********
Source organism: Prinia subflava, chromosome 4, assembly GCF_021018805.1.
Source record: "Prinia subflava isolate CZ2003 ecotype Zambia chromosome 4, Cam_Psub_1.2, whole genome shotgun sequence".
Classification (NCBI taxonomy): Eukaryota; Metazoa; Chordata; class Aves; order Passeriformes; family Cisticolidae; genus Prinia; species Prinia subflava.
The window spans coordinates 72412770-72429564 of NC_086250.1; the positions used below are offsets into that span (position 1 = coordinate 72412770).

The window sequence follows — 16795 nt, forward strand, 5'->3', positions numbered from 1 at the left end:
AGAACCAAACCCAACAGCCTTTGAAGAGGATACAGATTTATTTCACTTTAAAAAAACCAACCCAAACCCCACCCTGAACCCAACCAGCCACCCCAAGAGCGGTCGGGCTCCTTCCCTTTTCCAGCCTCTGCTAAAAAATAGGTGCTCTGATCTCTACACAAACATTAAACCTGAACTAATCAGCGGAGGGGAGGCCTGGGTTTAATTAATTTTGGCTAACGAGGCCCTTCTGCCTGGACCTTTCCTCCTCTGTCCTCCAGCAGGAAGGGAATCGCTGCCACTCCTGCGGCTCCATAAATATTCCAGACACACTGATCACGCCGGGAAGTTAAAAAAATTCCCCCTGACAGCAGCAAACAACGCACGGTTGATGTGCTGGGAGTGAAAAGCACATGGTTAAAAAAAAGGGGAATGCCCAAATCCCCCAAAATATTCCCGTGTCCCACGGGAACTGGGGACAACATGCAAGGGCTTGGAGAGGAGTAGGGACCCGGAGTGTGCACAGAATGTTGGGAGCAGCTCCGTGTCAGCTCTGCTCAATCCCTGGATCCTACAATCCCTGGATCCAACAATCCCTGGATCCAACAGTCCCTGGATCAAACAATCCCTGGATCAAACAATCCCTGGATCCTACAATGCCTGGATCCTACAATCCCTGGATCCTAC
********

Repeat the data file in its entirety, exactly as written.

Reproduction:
Source organism: Prinia subflava, chromosome 4, assembly GCF_021018805.1.
Source record: "Prinia subflava isolate CZ2003 ecotype Zambia chromosome 4, Cam_Psub_1.2, whole genome shotgun sequence".
Classification (NCBI taxonomy): Eukaryota; Metazoa; Chordata; class Aves; order Passeriformes; family Cisticolidae; genus Prinia; species Prinia subflava.
The window spans coordinates 72412770-72429564 of NC_086250.1; the positions used below are offsets into that span (position 1 = coordinate 72412770).

The window sequence follows — 16795 nt, forward strand, 5'->3', positions numbered from 1 at the left end:
AGAACCAAACCCAACAGCCTTTGAAGAGGATACAGATTTATTTCACTTTAAAAAAACCAACCCAAACCCCACCCTGAACCCAACCAGCCACCCCAAGAGCGGTCGGGCTCCTTCCCTTTTCCAGCCTCTGCTAAAAAATAGGTGCTCTGATCTCTACACAAACATTAAACCTGAACTAATCAGCGGAGGGGAGGCCTGGGTTTAATTAATTTTGGCTAACGAGGCCCTTCTGCCTGGACCTTTCCTCCTCTGTCCTCCAGCAGGAAGGGAATCGCTGCCACTCCTGCGGCTCCATAAATATTCCAGACACACTGATCACGCCGGGAAGTTAAAAAAATTCCCCCTGACAGCAGCAAACAACGCACGGTTGATGTGCTGGGAGTGAAAAGCACATGGTTAAAAAAAAGGGGAATGCCCAAATCCCCCAAAATATTCCCGTGTCCCACGGGAACTGGGGACAACATGCAAGGGCTTGGAGAGGAGTAGGGACCCGGAGTGTGCACAGAATGTTGGGAGCAGCTCCGTGTCAGCTCTGCTCAATCCCTGGATCCTACAATCCCTGGATCCAACAATCCCTGGATCCAACAGTCCCTGGATCAAACAATCCCTGGATCAAACAATCCCTGGATCCTACAATGCCTGGATCCTACAATCCCTGGATCCTAC